Lindt, a leader in the affordable luxury chocolate segment, said in its annual report that subsidiaries in those five countries had produced “an above average result” in 2017, with organic growth of 12.4 percent.
“This positive trend is being fuelled by consumers' growing demand for quality, greater purchasing power and also a growing desire for chocolate with a high cocoa content,” Lindt said.
People gave into their temptation for Lindt chocolate elsewhere as well, with global net profits rising 7.8 percent from 2016.
Meanwhile, sales hit an all-time record for the 175-year-old company of more than 4 billion Swiss francs (€3.45 billion, $4.3 billion).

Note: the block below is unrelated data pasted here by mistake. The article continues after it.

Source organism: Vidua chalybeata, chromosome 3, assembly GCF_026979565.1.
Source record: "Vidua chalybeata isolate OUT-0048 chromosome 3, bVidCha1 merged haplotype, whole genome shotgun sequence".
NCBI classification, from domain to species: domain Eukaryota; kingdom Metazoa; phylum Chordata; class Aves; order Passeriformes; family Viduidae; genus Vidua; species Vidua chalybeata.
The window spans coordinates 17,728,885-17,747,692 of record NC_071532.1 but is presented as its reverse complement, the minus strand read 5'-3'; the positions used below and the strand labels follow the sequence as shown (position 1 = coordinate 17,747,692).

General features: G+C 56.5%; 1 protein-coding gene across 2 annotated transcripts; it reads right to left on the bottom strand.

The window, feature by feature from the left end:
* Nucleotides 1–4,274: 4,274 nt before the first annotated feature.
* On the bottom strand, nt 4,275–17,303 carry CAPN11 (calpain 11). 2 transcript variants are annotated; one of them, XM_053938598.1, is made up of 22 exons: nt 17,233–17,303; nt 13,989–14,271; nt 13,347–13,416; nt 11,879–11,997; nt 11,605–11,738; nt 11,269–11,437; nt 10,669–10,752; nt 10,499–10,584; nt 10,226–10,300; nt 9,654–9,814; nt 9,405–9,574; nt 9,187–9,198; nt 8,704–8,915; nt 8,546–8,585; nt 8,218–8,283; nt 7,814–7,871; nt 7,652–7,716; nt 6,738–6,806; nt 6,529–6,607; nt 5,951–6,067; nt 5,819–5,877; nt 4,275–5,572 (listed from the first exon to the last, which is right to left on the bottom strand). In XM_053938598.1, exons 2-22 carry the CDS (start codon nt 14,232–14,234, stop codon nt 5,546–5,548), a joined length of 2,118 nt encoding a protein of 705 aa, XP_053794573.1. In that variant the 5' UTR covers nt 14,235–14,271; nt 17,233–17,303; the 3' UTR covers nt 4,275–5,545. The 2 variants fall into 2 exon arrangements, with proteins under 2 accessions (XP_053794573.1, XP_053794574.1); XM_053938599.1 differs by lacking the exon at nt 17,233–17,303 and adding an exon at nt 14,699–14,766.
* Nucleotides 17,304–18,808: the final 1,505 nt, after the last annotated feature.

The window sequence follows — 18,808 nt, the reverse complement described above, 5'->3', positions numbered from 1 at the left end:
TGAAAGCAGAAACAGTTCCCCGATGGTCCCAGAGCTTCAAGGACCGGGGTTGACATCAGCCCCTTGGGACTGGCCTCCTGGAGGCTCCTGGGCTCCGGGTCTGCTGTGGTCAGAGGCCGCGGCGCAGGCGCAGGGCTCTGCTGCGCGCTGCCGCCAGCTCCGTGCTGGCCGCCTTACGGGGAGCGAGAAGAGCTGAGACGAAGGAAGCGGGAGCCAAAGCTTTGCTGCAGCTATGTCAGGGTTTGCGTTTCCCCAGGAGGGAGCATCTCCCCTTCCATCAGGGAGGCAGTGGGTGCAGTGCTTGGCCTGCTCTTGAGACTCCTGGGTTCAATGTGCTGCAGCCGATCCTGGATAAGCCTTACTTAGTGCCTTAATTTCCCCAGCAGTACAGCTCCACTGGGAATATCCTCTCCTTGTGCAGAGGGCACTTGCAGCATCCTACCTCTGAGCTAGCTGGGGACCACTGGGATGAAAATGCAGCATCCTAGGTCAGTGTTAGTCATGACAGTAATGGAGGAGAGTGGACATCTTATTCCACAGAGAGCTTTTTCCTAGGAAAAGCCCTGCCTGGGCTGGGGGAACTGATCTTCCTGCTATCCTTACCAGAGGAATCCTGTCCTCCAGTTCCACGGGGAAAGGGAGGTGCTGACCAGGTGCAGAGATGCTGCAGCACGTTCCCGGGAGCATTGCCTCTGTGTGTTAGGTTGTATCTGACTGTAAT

Lindt feted an improved market situation for key raw materials – cocoa beans, cocoa butter and sugar – with “much better harvests in 2016/17, allowing the previous record-high prices to ease back to normal levels”.
That should allay chocolate lovers' fears of an imminent crisis for their favourite treat.
It was good news all round, bar in the United States, the world's largest chocolate market but a weaker one for Lindt, where company sales dipped slightly, it said.
The dip came even as Lindt sought to attract customers with new packaging and discounts over Christmas, and with the relaunch of a sugar-free chocolate line.